I will not give the ending away, but the book winds down and we start to think, is this it? And only on the very last page, does the story come full-circle and its various strands are satisfactorily bound together.
by W.G. Van de Hulst
Here we have the story of a Protestant hero told by a master story-teller. Sure to capture older children’s interest.
Ages 7 and up.
Available from Inheritance Publications, and Reformed Book Services
This book I took home for its beautiful illustrations. On one level, it is somewhat of a Christmas feel-good story, but ultimately, I think, the author’s goal is to bring a sense of hope to all, and to communicate that the church is not an exclusive community, but has open doors for all with a message of hope for all.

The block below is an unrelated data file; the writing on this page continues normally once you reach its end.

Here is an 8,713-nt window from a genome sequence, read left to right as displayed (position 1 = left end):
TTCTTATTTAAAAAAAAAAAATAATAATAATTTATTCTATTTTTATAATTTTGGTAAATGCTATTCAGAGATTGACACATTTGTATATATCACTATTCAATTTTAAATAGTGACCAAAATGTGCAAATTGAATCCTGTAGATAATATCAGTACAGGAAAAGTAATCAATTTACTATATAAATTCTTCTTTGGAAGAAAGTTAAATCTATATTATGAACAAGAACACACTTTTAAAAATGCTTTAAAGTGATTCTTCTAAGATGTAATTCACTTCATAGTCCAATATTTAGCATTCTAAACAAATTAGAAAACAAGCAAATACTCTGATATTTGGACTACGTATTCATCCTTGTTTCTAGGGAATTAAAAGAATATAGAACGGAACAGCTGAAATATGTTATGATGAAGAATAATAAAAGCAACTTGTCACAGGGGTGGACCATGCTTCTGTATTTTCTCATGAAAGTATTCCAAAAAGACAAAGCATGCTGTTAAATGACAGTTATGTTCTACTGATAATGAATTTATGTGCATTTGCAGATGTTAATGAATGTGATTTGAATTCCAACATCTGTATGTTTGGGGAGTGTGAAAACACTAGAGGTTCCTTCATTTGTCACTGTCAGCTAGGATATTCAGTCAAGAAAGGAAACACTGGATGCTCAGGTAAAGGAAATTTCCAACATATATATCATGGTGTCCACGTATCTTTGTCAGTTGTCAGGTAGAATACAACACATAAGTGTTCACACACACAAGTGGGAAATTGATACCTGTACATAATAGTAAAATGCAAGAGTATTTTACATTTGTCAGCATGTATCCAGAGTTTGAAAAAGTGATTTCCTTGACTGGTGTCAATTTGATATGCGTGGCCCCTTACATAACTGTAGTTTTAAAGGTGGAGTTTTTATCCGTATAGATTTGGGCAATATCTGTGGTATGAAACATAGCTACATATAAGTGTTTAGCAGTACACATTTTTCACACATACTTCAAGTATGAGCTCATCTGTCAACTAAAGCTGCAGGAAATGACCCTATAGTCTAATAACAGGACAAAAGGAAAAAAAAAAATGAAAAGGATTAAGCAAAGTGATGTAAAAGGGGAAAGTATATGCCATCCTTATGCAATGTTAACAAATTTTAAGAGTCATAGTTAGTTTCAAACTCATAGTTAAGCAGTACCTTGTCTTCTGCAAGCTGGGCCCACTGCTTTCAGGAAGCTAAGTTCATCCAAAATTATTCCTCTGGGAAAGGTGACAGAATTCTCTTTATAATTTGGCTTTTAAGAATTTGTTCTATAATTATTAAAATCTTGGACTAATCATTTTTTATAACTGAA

The story takes place in a downtown city about a hundred years ago. It features a young girl who has concern for a homeless organ grinder and his monkey, and how she bravely gives the message of Christmas in their church’s Christmas program pageant. The story is told simply and well and will open the door for discussion.
By Kathy-jo Wargin
A beautiful thanksgiving picture book to enjoy! On one level, this is just another account of the Pilgrim’s first hard years here in America, and their first Thanksgiving in the 1600’s. But perhaps less known is the five corn kernels used at Thanksgiving to remember the five things the Pilgrim’s were thankful for: five things kids can still be thankful for today!
Given just as much page space in this picturebook, is the story of Mary, an Irish immigrant girl to America, in the 1800’s, who is resentful of her family’s poverty. The author skillfully weaves the two stories together, and Mary’s parents both encourage a thankful spirit for the care God shows throughout the book, and encourage her to see what God has given. As for the paintings–or should I say portraits, for their life-likeness–they are really beautiful!